Juvenile crime is problematic for many reasons. Among them is the risk that your child could be imprisoned or face other serious penalties.
It may be difficult to understand why your child would do something they know is wrong or to how to best protect them once something does go wrong. The good news is that most people do understand that minors are not adults. They don’t have the experiences that adults do and may not fully comprehend how their actions affect others or have consequences.
As a result, it may be possible to have the charges against your child dropped or altered if they are able to be rehabilitated in other ways.
Mental health is a major concern in youth
One thing you have to consider is how juvenile crime rates are affected by mental health. Mental health issues, along with substance use disorders, are common among those who commit crimes at a younger age.
Children who have run-ins with the law need to have appropriate care, protection and guidance to overcome the issues they’re dealing with and to avoid recidivism later in life.
The Juvenile justice system is there to handle cases involving those 18 and younger. The system handles all kinds of processes such as:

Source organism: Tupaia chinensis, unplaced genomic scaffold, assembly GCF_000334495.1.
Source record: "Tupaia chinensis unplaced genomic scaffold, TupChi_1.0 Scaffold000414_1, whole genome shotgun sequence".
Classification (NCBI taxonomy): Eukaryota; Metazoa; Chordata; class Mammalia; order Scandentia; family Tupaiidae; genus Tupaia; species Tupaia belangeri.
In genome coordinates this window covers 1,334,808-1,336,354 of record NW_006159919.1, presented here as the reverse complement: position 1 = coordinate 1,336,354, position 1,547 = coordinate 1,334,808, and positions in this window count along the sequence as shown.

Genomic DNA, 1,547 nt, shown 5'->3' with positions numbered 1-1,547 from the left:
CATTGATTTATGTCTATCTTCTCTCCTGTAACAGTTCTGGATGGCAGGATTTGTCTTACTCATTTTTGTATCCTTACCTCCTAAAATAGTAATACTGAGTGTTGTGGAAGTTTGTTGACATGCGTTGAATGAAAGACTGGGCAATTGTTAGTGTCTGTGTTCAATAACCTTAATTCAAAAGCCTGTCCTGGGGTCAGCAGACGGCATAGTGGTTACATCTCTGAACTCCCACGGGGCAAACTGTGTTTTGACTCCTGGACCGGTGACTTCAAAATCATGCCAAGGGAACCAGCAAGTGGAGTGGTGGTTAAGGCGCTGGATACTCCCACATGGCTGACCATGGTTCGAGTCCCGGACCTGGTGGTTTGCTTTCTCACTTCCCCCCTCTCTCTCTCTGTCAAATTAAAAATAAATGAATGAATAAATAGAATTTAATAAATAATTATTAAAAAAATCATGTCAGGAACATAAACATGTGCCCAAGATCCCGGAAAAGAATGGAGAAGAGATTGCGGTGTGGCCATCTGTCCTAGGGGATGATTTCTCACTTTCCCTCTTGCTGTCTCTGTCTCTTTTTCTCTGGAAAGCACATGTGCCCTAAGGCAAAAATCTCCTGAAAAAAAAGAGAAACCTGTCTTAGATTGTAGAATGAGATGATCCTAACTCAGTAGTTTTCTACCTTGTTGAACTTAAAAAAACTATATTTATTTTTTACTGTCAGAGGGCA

- The arrest
The juvenile justice system works much like the adult system, but there is an added focus on rehabilitation, skill development and addressing youths’ treatment needs.
Could diversion help your child?
Sometimes, diversion is in the best interests of your child. The goal of diversion is to channel young people away from the system through other means. For example, placing a child with a drug abuse problem in treatment could be a form of diversion. There are many diversion programs available.
When your child is in trouble with the law and you suspect that mental health issues could be a part of the issue, it’s important to talk to your attorney about the available options for help. As a parent, you may be extremely upset about the situation, but remember that the system is designed to help minors overcome current challenges and reduce the likelihood of reoffending in the future.